Michigan’s new COVID-19 cases nearly double over 14 day span

The seven-day moving average for new COVID-19 cases in Michigan has increased 92% over the past two weeks. The surge in cases has coincided with the easing of social distancing restrictions, specifically lifting the indoor dining ban and the reopening of public schools for in-person instruction.

Michigan’s COVID-19 cases have been steadily increasing for over a month now. The 92% increase from Mar. 8 to Mar. 21 is by far the highest increase in the U.S., besting Hawaii’s 56% increase and Minnesota and West Virginia’s 49% increase.

As of Monday morning the new daily case average is 3,040 cases. There have been at least 691,086 cases of COVID-19 and 16,897 COVID-19 related deaths in Michigan since the start of the pandemic

One of the reasons being speculated for the concerning rise in cases in Michigan is new more contagious strains of COVID-19 spreading in the state. According to the CDC, Michigan currently ranks second in the U.S. for confirmed cases of the b.1.1.7 variant of COVID-19 first discovered in the U.K., with at least 725 confirmed cases statewide.

The combination of more contagious strains of COVID-19 and the lifting of restrictions is facilitating what will likely be a fourth wave of COVID-19 in Michigan. 

Dr. Nigel Paneth, professor of epidemiology and biostatistics and pediatrics at Michigan State University, spoke to ABC News last week about his concerns with the uptick in new cases.

“There is clearly an unfortunate trend now for the general public to relax distancing measures and for authorities to relax public health restrictions,” said Paneth. “This is a real concern in light of the continued evolution of new strains of the COVID virus.”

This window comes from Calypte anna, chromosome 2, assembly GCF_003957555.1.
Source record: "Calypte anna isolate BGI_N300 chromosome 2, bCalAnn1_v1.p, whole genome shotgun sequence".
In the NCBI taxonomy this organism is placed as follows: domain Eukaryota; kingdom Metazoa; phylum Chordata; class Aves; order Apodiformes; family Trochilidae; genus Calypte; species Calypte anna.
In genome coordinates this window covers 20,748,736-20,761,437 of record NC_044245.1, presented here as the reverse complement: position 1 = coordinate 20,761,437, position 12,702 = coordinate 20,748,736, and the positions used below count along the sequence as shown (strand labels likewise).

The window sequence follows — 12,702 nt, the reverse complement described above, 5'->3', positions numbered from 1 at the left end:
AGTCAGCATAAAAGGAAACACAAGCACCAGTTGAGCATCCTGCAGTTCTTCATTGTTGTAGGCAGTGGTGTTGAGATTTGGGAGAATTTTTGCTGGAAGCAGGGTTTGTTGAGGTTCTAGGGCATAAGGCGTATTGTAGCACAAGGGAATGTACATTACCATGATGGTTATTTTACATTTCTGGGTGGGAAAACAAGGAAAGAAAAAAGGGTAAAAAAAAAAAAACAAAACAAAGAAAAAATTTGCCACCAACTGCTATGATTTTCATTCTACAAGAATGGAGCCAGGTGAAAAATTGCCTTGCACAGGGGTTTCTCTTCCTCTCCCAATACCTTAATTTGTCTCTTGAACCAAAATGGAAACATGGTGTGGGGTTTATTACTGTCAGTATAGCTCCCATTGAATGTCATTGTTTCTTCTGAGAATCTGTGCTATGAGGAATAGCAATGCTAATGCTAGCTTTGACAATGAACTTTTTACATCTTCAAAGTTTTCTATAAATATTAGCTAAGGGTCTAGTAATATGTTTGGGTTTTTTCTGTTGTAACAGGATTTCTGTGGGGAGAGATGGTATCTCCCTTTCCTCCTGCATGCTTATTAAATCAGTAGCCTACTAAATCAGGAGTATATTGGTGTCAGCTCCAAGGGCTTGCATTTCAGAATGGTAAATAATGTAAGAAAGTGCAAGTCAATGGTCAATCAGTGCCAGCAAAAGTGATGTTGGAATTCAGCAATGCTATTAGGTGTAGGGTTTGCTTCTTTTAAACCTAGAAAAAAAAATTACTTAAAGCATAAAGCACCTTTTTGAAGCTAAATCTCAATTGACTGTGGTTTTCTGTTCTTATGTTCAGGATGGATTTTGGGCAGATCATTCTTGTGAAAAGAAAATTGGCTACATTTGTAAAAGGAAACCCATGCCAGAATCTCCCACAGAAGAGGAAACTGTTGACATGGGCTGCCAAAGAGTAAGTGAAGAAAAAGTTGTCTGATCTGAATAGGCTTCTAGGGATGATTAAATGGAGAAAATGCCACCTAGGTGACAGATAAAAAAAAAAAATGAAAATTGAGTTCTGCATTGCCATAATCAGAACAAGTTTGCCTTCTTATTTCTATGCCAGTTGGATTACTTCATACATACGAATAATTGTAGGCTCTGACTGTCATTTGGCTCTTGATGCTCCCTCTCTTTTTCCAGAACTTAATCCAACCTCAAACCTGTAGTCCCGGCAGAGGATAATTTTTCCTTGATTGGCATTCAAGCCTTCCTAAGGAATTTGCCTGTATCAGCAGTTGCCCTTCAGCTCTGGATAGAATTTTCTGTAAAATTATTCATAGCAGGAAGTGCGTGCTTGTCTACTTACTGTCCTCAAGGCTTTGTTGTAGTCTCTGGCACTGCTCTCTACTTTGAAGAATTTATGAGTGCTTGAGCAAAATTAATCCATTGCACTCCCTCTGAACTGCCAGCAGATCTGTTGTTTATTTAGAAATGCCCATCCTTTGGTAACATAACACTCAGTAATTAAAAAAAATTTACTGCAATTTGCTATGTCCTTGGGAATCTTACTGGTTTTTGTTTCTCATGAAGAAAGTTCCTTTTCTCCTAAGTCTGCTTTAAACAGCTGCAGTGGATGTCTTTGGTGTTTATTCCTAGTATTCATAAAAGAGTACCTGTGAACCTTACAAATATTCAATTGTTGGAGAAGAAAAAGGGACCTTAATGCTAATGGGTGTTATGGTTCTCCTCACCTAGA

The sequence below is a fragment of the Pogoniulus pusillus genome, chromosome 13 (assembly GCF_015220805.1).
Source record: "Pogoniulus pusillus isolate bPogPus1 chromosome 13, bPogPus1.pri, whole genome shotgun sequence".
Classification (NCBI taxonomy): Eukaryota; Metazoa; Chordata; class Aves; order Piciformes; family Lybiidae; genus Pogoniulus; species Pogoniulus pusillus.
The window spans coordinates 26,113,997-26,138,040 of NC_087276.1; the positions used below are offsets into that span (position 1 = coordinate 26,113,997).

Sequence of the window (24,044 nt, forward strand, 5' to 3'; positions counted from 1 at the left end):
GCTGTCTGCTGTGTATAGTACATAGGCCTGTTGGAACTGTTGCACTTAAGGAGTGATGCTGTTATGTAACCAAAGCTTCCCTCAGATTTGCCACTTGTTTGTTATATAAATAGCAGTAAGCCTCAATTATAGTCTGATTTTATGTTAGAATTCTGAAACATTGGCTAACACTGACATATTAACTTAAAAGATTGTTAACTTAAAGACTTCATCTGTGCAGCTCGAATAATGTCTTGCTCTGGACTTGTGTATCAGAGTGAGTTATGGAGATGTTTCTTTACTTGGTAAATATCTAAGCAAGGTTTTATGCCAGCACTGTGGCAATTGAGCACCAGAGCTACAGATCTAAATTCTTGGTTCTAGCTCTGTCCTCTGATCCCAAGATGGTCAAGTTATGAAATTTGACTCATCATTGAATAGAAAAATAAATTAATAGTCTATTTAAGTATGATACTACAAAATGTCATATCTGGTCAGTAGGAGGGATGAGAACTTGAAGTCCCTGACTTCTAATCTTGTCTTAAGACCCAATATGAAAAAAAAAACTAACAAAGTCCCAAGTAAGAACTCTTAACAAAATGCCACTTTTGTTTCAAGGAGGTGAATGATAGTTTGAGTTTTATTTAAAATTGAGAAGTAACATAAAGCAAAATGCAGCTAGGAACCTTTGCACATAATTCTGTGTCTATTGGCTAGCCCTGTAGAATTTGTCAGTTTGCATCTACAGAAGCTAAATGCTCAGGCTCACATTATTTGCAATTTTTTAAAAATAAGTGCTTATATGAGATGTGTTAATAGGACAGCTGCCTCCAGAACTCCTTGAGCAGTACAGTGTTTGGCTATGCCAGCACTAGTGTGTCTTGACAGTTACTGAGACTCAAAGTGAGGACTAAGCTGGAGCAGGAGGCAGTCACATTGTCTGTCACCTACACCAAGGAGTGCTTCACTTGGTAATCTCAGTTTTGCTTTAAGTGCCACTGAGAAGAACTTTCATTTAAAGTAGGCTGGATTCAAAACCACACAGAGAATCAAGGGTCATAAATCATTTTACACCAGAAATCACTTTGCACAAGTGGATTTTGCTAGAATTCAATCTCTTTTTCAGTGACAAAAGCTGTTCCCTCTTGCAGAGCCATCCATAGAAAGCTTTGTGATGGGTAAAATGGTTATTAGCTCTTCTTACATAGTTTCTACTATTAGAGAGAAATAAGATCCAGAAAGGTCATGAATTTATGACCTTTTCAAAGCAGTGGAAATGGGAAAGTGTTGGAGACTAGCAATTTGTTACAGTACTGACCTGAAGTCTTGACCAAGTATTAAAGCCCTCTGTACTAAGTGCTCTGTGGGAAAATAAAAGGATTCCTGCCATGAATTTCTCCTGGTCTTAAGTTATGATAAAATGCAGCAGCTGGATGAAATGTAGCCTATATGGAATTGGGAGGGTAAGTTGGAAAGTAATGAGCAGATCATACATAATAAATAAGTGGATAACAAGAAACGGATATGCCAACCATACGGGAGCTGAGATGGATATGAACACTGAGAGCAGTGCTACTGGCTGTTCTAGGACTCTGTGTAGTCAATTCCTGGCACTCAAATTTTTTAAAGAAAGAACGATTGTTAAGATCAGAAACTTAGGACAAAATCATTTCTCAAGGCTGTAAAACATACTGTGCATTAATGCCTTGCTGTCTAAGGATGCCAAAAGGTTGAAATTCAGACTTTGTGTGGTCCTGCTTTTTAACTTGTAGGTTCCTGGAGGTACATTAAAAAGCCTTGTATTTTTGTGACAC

Last week amid the surge in cases, Dr. Anthony Fauci warned Michigan officials against lifting restrictions.

“I am telling them, just hold off for a bit,” Fauci said. “Just hang on a little longer until you get the overwhelming proportion of the population vaccinated.”

The latest data indicates that 2,192,421 Michigan residents have been vaccinated. This puts the state’s vaccination rate at 27.1%, well below the 70% to 85% herd immunity threshold said to be necessary for safe reopening.

Michigan officials are putting much of their faith in the vaccine for stopping the spread of COVID-19. The hope is that with more of the population being vaccinated, this wave will result in less severe cases and deaths from complications of the virus than previous periods of high transmission.

Dawn Misra, department chair and professor of epidemiology and biostatistics at Michigan State University’s College of Human Medicine, echoed this sentiment in an interview last week.

“It is possible that the deaths within this group will not be as bad … since we did reach them with some vaccines,” Misra said. “And we do have slightly better treatments available.”

Nearly 500,000 new doses of the vaccine are expected to arrive in the state within the next week. This accumulation of doses coincides with Governor Gretchen Whitmer’s plan to open up access to vaccinations for all people with disabilities on Mar. 22, and all adults 16 and older on April 5.

To accommodate the high demand for the vaccine, sports venues such as Ford Field are working with the federal government to become large vaccination sites. Starting this week Ford Field will open from 8 a.m. to 8:30 p.m. seven days a week for eight weeks under the federal government’s vaccination pilot program.